Allergic conditions affect millions of people in North America. They can range from being an occasional nuisance to being severe and even life threatening. Allergies are one of the leading causes of absenteeism at work and school and can significantly impact quality of life. Poor diagnosis and undertreatment can result in increasing severity and frequent "attacks". While some people find that allergy symptoms come and go, others are affected year round.
Allergies can be broken down into three different types: Inhalant, Food, and Chemical. Substances capable of producing allergies are called allergens. The most common allergens include pollen, dust mites, mold, animal dander, insect stings, latex, and certain food and medications.
Allergy symptoms may include:
- Chronic sinus infections
- Recurrent ear infections
- Post nasal drip
- Chronic cough
- Itchy eyes/nose
- Fullness in the ears
The first step in treating an allergic patient is to detect which substances of allergens are the major offenders. Testing allergens on the skin will identify possible suspects. MQT combined with intra-dermal testing is used most often in our office. MQT (Modified-Quantitative Testing) is a simple skin test that is applied to your forearm. It does not break the skin and is virtually painless. Intra-dermal testing involves injecting an antigen just beneath the skin and reading the reaction. This test is also quite simple and virtually painless.
An accurate and close observation over a long period of time of the patient’s environment, habits and diet may help identify allergens.
The physicians of CBENT test for inhalant and food allergies. Inhalant allergies are tested for using skin testing or RAST (blood). You have already been tested in some fashion for inhalant allergies, and the results of that testing were used to create allergy serum for injections for you.
Based on the results of your test and the severity and the persistence of your allergies, you may be placed on immunotherapy and instructed on how to avoid certain allergens. However, there is the possibility that you may just begin avoidance and urged to continue your antihistamine. This is a decision that is made by you and your health care provider.
There are two basic methods of treating allergies. First, remove the allergen from the patient’s environment (avoidance) and control symptoms by drugs; or, second, attempt to build up the patient’s resistance to the allergens to which they are sensitive by injections of small amounts of antigen at regular intervals (immunotherapy).
What Is Avoidance?
The elimination of the offending allergen from the patient’s environment is the method of treatment that is preferred. If the allergen is animal hair, the offending animal is removed from the patient’s environment. If it is food, the food is restricted or eliminated. If it is house dust, one can curtail the dust in the sleeping area and the rest of the house wherever it is possible.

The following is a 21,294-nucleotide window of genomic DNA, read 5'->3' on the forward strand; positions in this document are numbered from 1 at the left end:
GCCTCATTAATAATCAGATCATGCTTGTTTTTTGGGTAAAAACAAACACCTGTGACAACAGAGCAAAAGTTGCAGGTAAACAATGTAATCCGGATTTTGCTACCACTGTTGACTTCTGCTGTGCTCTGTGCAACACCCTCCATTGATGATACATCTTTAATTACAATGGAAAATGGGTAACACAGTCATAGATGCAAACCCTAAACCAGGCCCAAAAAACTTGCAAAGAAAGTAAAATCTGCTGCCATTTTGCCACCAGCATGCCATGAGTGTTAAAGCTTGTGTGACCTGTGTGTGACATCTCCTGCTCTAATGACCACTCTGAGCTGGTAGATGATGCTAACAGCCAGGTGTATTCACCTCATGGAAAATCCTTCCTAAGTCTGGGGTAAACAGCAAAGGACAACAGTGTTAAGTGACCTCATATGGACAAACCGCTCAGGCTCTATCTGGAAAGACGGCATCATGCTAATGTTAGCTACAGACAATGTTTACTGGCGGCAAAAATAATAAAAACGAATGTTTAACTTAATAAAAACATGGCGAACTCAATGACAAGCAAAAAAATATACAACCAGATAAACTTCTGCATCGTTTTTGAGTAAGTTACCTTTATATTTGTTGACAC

In such cases, the amount of relief from symptoms is directly proportionate to the thoroughness with which the allergens are eliminated.
What Is Immunotherapy?
The second method, which is referred to as Immunotherapy may be necessary when the offending allergen cannot be avoided. This type of treatment is utilized when the sensitivity is to airborne seasonal pollen grains, mold spores, and dust. It is obvious that when these factors are present, their complete elimination is impossible.
Does Immunotherapy Work?
Yes! Immunotherapy is very successful. It has been shown that 90% of patients who are consistent with their treatment have shown significant improvement.
How Long Does It Take?
Full treatment will take 3-5 years. In the beginning of your treatment, you will need to return once a week for an injection. However, once a maintenance level has been reached you will probably only need an injection every 1-2 months. This may also change depending on you.
How Long Does It Last?
Before beginning immunotherapy you must remember that this is not a cure for your allergies. The amount of time you will be symptom free is directly proportionate to the amount of time you’ve been treated. If you have been treated for four years than the likelihood of having at least four years without symptoms is extremely high.
“I never have to take antihistamines, decongestants, or prescription intranasal sprays ever again.”
You will probably, from time to time need to take one or more of these medications. Especially the first year of your treatment. Remember, the goal of immunotherapy is to build your immune system up to resist the allergens you are allergic to. Until, you have reached a maintenance level you will probably need additional therapy to control your symptoms.
“I’ll never have to take shots again once I get better.”
You will start feeling better in about 6 months to a year. However, if shots are then stopped you will start having symptoms again.
“Missing one shot will not set me back that much.”
Missing a shot will set you back quite a bit. We understand that you have a life and that coming to the office once a week will create some problems; therefore we are here to work something out for you. Our goal is to make you feel better and we will do everything we can to achieve this.
Franklin, VA 23851